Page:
- Addendum to this
document, 3/11/2005 -
See also these two documents representing a 2005 review
updating the older literature discussed below.
for the treatment of alcoholism: a meta-analysis of
Randomized Controlled Trials"
Srisurapanont et al.; Int J. Neuropsychopharmacology; 2005.
This peer-reviewed article was discussed in the following
medical news agency article:
[naltrexone] Helps Alcoholics Control Drinking"
Medical News Today item; 2/18/2005; from which the following
most effective, says Volpicelli, in a program 'designed to
support the notion that... what you really want to stop is
[END: 3/11/2005 addendum]
and dependence part of the same continuum of illness? Or do alcohol abusers tend NOT to become alcoholics?
Schuckitt article: "Five
Year Clinical Course Associated with DSM IV Alcohol Abuse or
2. Should alcohol abusers take naltrexone
only 'as needed?' instead of daily as in the abstinence
===> See article by Sinclair: "Evidence
about Use of Naltrexone and for Different ways of Using It..."
3. Are there different theories of naltrexone
===> See slide/lecture by DeLuca: "Alcohol
Abuse vs. Dependence and the Evolving Role of Adjunctive
===> Consider a discussion of the Extinction Theory vs the Abstinence Theory of
naltrexone pharmacotherapy as elucidated in the
Sinclair article mentioned above, and in an article by
Naltrexone Treatment of Early Problem Drinkers"
Alcohol Abuse vs.
Dependence and the Evolving Role of Naltrexone Pharmacotherapy.
An HTML slide / lecture by Alexander DeLuca
presented to physicians at Columbia Psychiatric Institute in 2001,
2002, and 2003.
lecture considers these questions and issues:
-- Are alcohol abuse and alcohol dependence part of the same
continuum of illness or are they distinct disorders?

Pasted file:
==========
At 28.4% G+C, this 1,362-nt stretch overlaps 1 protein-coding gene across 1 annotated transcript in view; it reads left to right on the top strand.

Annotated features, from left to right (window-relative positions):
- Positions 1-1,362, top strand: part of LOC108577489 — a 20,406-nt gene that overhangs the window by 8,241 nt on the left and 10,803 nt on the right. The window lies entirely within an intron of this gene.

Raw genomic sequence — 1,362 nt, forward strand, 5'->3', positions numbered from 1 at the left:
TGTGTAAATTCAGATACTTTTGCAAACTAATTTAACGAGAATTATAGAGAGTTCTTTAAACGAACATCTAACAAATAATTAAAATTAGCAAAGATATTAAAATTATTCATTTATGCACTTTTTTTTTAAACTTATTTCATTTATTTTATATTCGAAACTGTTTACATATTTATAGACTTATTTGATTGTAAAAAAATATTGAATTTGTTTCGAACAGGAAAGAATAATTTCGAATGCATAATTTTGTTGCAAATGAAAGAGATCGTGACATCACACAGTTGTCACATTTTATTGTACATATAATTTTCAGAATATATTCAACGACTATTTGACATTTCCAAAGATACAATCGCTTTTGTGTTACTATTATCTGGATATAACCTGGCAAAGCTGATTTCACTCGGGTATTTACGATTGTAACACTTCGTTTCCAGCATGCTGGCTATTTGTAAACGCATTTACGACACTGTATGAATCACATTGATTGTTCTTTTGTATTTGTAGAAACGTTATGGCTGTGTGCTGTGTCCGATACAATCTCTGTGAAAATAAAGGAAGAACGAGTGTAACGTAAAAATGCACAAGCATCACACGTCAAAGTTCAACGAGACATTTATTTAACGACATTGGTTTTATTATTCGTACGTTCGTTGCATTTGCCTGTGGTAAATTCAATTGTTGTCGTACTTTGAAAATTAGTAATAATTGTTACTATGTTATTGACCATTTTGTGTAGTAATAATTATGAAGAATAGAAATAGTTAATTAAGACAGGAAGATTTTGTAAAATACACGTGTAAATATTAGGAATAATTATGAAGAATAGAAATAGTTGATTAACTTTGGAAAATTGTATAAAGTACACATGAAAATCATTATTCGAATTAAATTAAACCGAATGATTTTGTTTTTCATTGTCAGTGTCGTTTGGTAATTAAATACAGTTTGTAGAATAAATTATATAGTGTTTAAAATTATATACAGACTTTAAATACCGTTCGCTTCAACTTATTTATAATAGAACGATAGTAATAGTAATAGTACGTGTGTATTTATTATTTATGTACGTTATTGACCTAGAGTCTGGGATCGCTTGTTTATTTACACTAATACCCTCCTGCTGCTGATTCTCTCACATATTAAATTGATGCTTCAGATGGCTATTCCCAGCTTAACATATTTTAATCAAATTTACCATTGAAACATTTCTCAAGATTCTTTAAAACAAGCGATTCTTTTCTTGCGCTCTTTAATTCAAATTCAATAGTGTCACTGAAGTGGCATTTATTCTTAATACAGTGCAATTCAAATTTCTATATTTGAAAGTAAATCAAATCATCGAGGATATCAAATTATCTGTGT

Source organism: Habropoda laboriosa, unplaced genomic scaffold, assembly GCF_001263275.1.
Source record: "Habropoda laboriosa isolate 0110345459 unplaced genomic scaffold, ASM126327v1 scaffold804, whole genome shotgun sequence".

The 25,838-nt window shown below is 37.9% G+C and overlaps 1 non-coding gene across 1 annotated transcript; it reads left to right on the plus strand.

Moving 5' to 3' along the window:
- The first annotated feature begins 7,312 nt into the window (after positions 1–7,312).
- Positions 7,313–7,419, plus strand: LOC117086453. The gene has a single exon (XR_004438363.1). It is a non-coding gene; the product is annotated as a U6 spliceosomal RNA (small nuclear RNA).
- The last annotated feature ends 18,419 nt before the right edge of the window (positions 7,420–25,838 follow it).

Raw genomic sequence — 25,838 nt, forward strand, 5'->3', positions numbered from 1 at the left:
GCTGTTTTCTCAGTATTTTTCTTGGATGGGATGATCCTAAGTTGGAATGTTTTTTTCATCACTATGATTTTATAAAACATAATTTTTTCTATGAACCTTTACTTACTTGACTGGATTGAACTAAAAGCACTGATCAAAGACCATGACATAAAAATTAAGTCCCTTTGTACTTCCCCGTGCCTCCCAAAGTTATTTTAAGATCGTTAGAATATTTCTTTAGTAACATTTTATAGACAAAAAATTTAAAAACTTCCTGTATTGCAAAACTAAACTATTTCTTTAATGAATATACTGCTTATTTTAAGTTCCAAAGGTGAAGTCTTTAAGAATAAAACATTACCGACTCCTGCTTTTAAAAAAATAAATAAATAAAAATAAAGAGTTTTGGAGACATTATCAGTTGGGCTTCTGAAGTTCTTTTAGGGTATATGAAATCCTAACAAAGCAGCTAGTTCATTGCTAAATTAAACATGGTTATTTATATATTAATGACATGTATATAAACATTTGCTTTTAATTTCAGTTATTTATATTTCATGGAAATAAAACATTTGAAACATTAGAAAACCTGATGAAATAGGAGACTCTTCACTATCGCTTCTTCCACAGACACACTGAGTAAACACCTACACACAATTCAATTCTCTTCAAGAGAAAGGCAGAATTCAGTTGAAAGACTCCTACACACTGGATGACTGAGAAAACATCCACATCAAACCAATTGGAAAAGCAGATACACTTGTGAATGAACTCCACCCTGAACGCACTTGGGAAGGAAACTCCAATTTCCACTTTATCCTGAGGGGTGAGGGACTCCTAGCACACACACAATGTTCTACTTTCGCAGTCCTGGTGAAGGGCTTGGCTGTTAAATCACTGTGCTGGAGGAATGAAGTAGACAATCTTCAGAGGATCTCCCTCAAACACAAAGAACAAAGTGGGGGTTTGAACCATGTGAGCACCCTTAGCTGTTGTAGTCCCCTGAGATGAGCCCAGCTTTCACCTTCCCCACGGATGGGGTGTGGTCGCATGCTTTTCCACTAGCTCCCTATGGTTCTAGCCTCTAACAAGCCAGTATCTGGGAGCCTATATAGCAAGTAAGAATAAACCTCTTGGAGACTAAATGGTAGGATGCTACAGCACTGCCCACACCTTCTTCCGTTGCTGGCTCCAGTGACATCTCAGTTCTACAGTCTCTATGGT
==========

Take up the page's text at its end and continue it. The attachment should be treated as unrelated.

-- Problems with 'radical abstinence' as a universal
-- Abstinence vs Extinction theories of naltrexone and
consequent very different medication regimens.
DeLuca, 2001, HTML Slide/Lecture presentation.
as HTML (ZIP)
Year Clinical Course Associated with DSM IV Alcohol Abuse
or Dependence in a Large Group of Men and Women.
American Journal of Psychiatry, Vol. 158, No. 7, pp 1084-90.
CONCLUSIONS: "The data
suggest that over 5 years the DSM IV diagnosis of alcohol
dependence predicts a chronic disorder with a relatively severe
course, while DSM IV alcohol abuse predicts a less persistent,
milder disorder that does not usually progress to dependence."
[Top of Page]
About the Use of Naltrexone and for the Different Ways of Using It
in the Treatment of Alcoholism.
Alcoholism, Vol. 36, No. 1, pp. 2-10.
is most effective when paired with drinking but ineffective when
given during abstinence ... naltrexone should be administered to
patients who [are] still ... drinking ... and when drinking [is]
anticipated; this treatment should continue indefinitely."
naltrexone treatment of early problem drinkers. Addictive
Behaviors, Vol 22, #3, pg 431
Abstract: "Twenty-one subjects received brief coping skills
training weekly for four weeks, along with naltrexone 50mg, which they
were to use two to five times per week in anticipation of high-risk
drinking situations. [Statistically] and clinically significant
declines were observed across a variety of drinking-related
outcomes... Beneficial effects of the intervention were still evident
during the 3-month posttreatment period."
Naltrexone in the Treatment of Alcohol Dependence
New England Journal of Medicine, Vol. 345, No. 24, pp
From Abstract: "Results: At 13 weeks, we found no significant difference in the number of days to
relapse between patients in the two naltrexone groups and the placebo
group. At 52 weeks, there were no significant differences among the three groups in the percentage of days on which drinking occurred and the number of drinks per drinking day."
to Editor Re: "Naltrexone in the Treatment of
Alcohol Dependence" NEJM,
Vol. 345, No. 24. 2001
[Top of Page]
And Alcoholism Treatment
- O'Malley; 1998; Treatment Improvement Protocol (SAMHSA TIP #28)
and Cognitive Behavioral Therapy for the Treatment of Outpatient
Alcoholics: Results of Placebo-Controlled Trial.
Journal of Psychiatry, Vol. 156, pp 758-64.
A Relapse Prevention Maintenance Treatment of Alcohol Dependence: A
Meta-Analysis of Randomized Controlled Trials.
Alcohol & Alcoholism, Vol. 36, No. 2, pp 544-52.
group had greater abstinence, fewer relapses, and drank less. There
difference between the naltrexone and placebo groups regarding adverse effects.
Vs. Acamprosate: 1 Year Follow-Up of Alcohol Dependence Treatment.
Alcohol & Alcoholism, Vol. 36, No. 5, pp 419-25.
Asked Questions about Naltrexone:
Dopey Doctors and Naltrexone Prescriptions
Simple Truths About Naltrexone
Naltrexone as an Aid to Controlled Drinking
References, Resources and Links